Vladimir Guerrero, Orioles. The O's won (we'll get to that below), but Guerrero's single to lead off the bottom of the sixth was special from an individual standpoint. It was his 2,587th career hit, which moved him past Julio Franco as the all-time leader in hits by a Dominican-born player (Biz of Baseball via Twitter). Congrats to Vlad.



Red Sox. Even forgetting the dramatic collapse this month, the Red Sox played a pretty brutal game Monday night. All-Star starting pitcher Josh Beckett was given a 2-1 lead early, but ended up allowing seven hits, four walks and six earned runs in six innings. Jacoby Ellsbury lost control of what would've been a tough -- but makeable -- catch in center, allowing Robert Andino a three-run, inside-the-park homer. The Boston offense left 12 runners on base. And for some reason, manager Terry Francona used the incredibly valuable Alfredo Aceves for an inning when trailing 6-2. With Erik Bedard going Tuesday night, it's entirely possible Francona needs Aceves for multiple innings, so it's a questionable move to be sure. They lost 6-3 and are now tied in the AL wild-card race. All in all, it was an awful night for the Red Sox.

Nick Punto, Cardinals. My high school and college coaches hammered the point home for years to me, and I'll never forget it -- and probably because it keeps happening in the majors: A baserunner should only slide into first base to avoid a collision. That's it. There is no other reason. And then I think about all the times I've heard people -- Cubs color commentator Bob Brenly immediately comes to mind -- make the very salient point that if it was faster to slide, Olympic sprinters would slide through the finish line. It just boggles my mind how many guys are paid to play this game and still make the mistake. Punto made it Monday night in the eighth inning and it may have cost his team the playoffs. He hit a grounder that Astros first baseman Carlos Lee booted. Lee recovered in time to feed the pitcher the baseball in a bang-bang play. Punto dove head-first and was out by about a split-second to end the eighth. Had he run through the bag, he would have been safe and the Cardinals -- who had a runner on third -- would have scored. They ended up losing 5-4 in extra innings and still trail by one game in the NL wild-card race. With two games to play.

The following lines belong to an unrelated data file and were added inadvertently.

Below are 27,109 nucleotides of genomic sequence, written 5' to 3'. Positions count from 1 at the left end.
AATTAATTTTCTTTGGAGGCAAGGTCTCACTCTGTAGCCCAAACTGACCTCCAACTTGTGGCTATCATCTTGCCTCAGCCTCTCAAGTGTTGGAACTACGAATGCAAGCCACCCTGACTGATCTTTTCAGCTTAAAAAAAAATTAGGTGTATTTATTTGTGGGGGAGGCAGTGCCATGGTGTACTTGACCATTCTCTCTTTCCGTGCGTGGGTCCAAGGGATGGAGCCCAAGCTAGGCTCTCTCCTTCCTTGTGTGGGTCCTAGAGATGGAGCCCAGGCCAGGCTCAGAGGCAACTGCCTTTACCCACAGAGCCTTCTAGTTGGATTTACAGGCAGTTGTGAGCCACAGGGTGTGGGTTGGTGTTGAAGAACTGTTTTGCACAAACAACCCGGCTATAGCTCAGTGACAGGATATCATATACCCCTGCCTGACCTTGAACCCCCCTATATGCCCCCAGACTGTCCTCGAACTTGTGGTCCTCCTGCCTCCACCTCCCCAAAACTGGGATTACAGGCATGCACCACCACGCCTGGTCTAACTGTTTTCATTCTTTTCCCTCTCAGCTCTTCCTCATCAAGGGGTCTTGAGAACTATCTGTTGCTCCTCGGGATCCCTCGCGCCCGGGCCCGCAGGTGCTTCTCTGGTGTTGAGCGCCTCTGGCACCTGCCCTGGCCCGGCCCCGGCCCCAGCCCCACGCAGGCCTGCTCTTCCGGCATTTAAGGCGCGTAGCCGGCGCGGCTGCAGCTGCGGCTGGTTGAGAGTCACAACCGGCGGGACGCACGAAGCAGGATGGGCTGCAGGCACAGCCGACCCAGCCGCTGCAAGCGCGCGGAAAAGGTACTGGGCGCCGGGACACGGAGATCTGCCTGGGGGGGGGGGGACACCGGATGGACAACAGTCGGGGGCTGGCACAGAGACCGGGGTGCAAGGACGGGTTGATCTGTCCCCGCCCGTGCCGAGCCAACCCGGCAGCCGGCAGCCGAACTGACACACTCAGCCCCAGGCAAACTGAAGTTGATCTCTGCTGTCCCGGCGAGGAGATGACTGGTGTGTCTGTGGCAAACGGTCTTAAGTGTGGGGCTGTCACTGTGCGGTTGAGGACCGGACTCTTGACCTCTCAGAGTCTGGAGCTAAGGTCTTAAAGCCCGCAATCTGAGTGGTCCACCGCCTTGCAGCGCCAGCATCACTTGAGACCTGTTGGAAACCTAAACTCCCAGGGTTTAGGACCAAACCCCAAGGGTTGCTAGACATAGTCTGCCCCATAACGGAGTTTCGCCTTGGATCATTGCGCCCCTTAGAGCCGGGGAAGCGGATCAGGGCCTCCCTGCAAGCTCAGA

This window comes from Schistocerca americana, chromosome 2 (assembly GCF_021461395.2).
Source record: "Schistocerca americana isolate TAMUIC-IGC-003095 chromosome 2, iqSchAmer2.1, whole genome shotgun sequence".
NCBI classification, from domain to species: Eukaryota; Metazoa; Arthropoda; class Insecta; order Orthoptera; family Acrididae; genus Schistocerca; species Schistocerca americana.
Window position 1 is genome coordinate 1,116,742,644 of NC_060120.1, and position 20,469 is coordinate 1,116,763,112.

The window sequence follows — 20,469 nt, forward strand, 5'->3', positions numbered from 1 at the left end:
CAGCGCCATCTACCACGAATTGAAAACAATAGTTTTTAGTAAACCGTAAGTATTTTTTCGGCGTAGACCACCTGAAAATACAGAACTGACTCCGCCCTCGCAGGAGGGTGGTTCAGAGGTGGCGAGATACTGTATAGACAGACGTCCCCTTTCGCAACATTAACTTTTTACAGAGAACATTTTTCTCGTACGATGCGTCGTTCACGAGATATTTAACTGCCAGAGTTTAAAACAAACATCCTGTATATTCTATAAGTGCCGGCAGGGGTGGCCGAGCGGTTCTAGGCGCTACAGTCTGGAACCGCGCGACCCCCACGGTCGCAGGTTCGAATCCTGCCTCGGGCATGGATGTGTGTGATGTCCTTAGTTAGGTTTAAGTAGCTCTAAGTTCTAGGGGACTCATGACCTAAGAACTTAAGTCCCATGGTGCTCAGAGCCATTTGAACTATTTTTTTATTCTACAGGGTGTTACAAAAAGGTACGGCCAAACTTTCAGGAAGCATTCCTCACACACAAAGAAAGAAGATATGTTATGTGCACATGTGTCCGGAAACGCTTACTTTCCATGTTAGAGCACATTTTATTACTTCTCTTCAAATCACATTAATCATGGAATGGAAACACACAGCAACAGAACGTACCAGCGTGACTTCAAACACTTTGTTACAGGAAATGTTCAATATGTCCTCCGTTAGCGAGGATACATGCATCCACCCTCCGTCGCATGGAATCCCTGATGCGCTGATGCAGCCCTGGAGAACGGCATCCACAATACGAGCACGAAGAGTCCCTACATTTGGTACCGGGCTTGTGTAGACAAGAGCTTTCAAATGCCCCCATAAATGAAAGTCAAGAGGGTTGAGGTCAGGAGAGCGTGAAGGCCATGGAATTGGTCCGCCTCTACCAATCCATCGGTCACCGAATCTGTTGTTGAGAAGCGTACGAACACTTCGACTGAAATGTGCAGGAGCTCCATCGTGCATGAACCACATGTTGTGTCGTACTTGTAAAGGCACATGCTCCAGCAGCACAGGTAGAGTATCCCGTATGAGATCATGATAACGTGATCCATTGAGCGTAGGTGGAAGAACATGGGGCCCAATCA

Ubaldo Jimenez, Indians. Is this what the Indians dealt two premium pitching prospects for? Jimenez was shelled again Monday night, allowing nine hits and six runs in five innings in a 14-0 loss. He now has a 5.10 ERA since coming over in that July trade. Oh, and the Tigers acquired the less-heralded Doug Fister before the July 31st deadline. He's 7-0 with a 0.61 ERA in his last eight starts after stifling the Indians for eight innings Monday. 

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Posted on: September 25, 2011 11:47 pm
 

Playoff race: Red Sox split DH, up 1/2 game


By Evan Brunell

During the first inning of the night game, we reached the point with the Red Sox's collapse where it was comical. Boston unfailingly kept finding new  -- and strangely familiar -- ways to choke away games. While the first game did go the Yankees way as expected, the second game saw a Boston victory. John Lackey surprisingly held on for six innings after gifting three in the first and the team rode a 14th-inning Jacoby Ellsbury homer to a 7-4 victory. That keeps Boston a game ahead of the Rays.